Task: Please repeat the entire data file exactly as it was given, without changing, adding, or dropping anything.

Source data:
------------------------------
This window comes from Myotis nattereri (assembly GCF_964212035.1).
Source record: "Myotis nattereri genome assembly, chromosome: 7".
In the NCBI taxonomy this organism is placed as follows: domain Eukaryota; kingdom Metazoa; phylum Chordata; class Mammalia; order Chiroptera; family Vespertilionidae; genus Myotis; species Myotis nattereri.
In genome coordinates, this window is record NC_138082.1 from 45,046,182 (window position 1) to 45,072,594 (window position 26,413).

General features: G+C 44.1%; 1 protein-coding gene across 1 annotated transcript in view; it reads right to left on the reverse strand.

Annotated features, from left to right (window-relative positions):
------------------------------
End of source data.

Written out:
This window comes from Myotis nattereri (assembly GCF_964212035.1).
Source record: "Myotis nattereri genome assembly, chromosome: 7".
In the NCBI taxonomy this organism is placed as follows: domain Eukaryota; kingdom Metazoa; phylum Chordata; class Mammalia; order Chiroptera; family Vespertilionidae; genus Myotis; species Myotis nattereri.
In genome coordinates, this window is record NC_138082.1 from 45,046,182 (window position 1) to 45,072,594 (window position 26,413).

General features: G+C 44.1%; 1 protein-coding gene across 1 annotated transcript in view; it reads right to left on the reverse strand.

Annotated features, from left to right (window-relative positions):